All the children had at least 2 or 3 risk factors for type 2 diabetes (T2DM) [overweight (body mass index ≥ 85 percentile for age and sex), family history of type 2 diabetes in 1st or 2nd degree relative, ethnicity, or signs of insulin resistance (acanthosis nigricans, hypertension, polycystic ovarian syndrome, or conditions associated with insulin resistance)] at the time of enrollment in the study [16].

A nurse certified diabetes educator (CDE) or pharmacist CDE obtained blood pressure, waist circumference and weight of each child at the time of enrollment in the diabetes prevention study. The child's weight and height was measured with the child in a standing position, wearing light clothing, and without shoes. The child's weight was measured using a digital electronic scale (Conair Body Analysis Weight Tracker Scale Model CON WW89T), and height was measured using a portable stadiometer. BMI was calculated as weight (in kilograms) divided by height (in meters) squared.

The children were asked their perception of their weight. Children were asked if they felt they were overweight (yes or no). Children were also asked their level of agreement (disagree, neutral, agree) with statements "I worry that my weight is unhealthy" and "I worry about becoming overweight".

The parents were asked to report their perception of their child's weight (underweight, about right weight, or overweight). Outcome variables were adapted from the Risk Perception Survey for Developing Diabetes [17]. Parents rated their level of agreement (disagree, neutral, agree) with statements "I worry that my child will become overweight" and "I worry that my child's weight is unhealthy".

Parental consent and child assent was obtained from parents and children prior at the time of enrollment in the study. The study was approved by the Committee for Protection of Human Subjects at the University of Wisconsin-Madison.

Statistical analysis

All intermediate computations, statistical analyses, and graphical presentations were produced using Stata v11.2 (StataCorp, College Station, TX). Bivariate comparisons were analyzed using Fisher's exact test. Agreement between parent and child assessments of the child's health behaviors was assessed using Cohen's kappa.

Results

Child's attitudes about weight

Thirty eight children between the ages of 8 and 16 years, with a mean age of 12 years (± 2.2) and predominantly female (≥ 60%) completed the survey. Twenty two children (57.9%) self-reported as Hispanic/Latino American, 13 as African American (34.2%) and 3 as Native American (7.9%). Nearly all (84%) of the children were obese, 5.3% overweight, and 10.5% normal weight. There were no differences in BMI group by race.

African-American children were less likely to report that they were overweight than other children (33% vs. 80% of other children, p = 0.01). These children were more likely to disagree with either the statement "I am worried that I may become overweight" (p = 0.039) or "I am worried that my weight is not good for my health" (p = 0.009). When asked whether they were concerned about becoming overweight, 54% of African American children disagreed, compared to only 16% of Latino and Native American children. Similarly, 54% of African-American children disagreed that they were concerned that their weight was unhealthy, compared to only 12% of Latino and Native American children (Table 1). The findings from this study support and validate previous findings regarding African American children's perceptions of their body weight [18,19].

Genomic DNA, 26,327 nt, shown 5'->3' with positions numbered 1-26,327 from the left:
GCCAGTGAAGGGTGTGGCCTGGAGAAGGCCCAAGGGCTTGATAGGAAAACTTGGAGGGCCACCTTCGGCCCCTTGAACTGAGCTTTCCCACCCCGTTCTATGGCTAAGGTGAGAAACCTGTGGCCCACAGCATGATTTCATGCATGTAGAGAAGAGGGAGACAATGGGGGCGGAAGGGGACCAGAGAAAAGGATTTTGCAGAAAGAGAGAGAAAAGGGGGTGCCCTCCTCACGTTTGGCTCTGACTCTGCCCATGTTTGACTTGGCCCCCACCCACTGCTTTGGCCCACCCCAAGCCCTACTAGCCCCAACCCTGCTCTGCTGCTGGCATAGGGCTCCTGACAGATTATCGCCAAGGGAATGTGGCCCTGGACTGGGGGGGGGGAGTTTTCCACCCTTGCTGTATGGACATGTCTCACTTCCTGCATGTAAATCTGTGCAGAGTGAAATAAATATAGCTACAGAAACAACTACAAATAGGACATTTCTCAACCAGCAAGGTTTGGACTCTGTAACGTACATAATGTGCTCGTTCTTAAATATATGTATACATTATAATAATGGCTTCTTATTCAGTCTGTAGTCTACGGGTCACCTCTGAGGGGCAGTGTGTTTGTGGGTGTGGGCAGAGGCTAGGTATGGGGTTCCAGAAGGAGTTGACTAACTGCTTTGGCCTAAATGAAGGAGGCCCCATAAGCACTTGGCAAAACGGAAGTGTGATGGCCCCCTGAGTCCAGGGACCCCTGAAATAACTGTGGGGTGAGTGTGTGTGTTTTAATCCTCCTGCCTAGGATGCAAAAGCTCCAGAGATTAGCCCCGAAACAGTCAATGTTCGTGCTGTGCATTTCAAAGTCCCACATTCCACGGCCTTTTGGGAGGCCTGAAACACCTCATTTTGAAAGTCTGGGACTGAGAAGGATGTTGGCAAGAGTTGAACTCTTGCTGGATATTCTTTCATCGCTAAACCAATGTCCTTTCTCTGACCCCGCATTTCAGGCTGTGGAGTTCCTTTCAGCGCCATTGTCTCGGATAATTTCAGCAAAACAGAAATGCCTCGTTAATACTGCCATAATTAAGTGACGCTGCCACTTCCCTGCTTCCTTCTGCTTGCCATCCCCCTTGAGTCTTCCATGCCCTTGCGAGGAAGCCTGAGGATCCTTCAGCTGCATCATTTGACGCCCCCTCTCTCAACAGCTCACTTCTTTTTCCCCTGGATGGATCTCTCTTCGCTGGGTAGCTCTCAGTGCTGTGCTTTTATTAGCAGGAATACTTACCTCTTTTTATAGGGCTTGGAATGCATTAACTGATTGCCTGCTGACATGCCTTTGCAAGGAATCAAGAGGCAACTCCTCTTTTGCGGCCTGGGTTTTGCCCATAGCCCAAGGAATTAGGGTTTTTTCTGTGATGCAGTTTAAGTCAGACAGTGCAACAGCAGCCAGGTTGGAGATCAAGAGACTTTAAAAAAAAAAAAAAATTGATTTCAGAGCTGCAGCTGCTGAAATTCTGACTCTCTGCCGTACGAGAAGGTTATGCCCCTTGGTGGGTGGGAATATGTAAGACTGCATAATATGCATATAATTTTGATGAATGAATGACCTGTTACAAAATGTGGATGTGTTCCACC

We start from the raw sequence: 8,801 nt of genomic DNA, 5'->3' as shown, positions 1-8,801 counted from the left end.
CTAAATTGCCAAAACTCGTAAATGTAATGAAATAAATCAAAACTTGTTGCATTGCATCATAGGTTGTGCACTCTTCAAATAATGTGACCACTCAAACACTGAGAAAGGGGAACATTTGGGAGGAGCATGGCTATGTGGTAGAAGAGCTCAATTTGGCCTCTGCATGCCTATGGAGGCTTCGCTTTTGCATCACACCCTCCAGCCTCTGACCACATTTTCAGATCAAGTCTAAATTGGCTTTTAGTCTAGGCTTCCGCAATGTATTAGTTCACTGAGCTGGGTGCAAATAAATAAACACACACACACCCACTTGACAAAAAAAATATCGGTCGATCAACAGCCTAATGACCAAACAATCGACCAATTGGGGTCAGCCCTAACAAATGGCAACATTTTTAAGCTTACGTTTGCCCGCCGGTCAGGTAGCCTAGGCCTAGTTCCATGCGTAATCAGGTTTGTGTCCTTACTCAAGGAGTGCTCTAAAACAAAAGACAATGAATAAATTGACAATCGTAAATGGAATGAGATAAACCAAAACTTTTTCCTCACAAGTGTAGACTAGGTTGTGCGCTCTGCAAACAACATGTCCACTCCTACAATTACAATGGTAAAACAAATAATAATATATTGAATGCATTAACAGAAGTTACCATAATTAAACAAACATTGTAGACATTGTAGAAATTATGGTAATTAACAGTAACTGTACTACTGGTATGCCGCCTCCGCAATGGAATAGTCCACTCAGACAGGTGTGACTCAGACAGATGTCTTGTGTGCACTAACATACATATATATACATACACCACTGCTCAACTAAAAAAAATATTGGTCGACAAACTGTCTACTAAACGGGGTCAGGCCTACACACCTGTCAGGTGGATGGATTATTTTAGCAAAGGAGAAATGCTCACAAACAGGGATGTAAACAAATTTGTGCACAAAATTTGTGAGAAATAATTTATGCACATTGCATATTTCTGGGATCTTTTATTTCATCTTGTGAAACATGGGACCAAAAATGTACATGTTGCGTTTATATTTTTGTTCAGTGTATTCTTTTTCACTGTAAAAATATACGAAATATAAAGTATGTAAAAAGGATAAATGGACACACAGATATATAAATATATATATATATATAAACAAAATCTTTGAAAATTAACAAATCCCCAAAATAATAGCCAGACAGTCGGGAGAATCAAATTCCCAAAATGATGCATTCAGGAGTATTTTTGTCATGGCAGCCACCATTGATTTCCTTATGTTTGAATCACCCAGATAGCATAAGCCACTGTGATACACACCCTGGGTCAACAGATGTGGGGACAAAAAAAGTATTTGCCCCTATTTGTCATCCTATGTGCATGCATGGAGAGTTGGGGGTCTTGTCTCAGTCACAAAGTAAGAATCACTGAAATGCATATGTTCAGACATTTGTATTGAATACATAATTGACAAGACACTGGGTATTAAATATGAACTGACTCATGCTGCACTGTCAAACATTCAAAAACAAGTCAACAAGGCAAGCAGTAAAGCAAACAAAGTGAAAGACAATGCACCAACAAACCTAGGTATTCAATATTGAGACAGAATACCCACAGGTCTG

Table 1. Childrens' attitudes about own weight by race

Parent's report of child's weight

Twenty-nine parents between ages 31 and 47 years old, with a mean age of 37.5 years (± 4.3) completed the survey. Four parents who had multiple children enrolled in the program completed a survey for each child. All but two parents were the same race as their child, so that nearly one-quarter (24%) of the parents were African-American, two-thirds (69%) were Latino, and the remaining two parents were Native-American and White.

The parents of nearly two-thirds (65%) of the children reported that the child was overweight, while the rest reported their child was underweight or the right weight (Table 2). This did not change when the children whose actual BMI was normal or underweight were excluded. When those children were excluded so that all of the children had a BMI score that indicated that they were overweight or obese, the parents of 18% of the children report that the child was underweight and 18% report that the child was normal weight.

Table 2. Parent report of child's weight

African-American parents were less likely to report that they were concerned that their child would become overweight compared to other parents (27% vs. 81%, p = 0.006). African-American parents were also less likely to report that their child's weight was unhealthy compared to other parents (46% vs. 77%, p = 0.069).

Figure 1 shows the level of agreement for each of the questions to which both parents and children responded, as well as the Cohen's kappa value (κ) for the level of agreement [17]. The values for Cohen's kappa range from 0 (no agreement) to 1 (perfect agreement) and are adjusted for the distribution of the responses. A value of 0.7 or higher indicates good agreement and a value of 0.8 indicates excellent agreement. None of the measures reaches the threshold for good agreement.

thumbnailFigure 1. Percent of parent-child dyads in which responses about child's behaviors agree.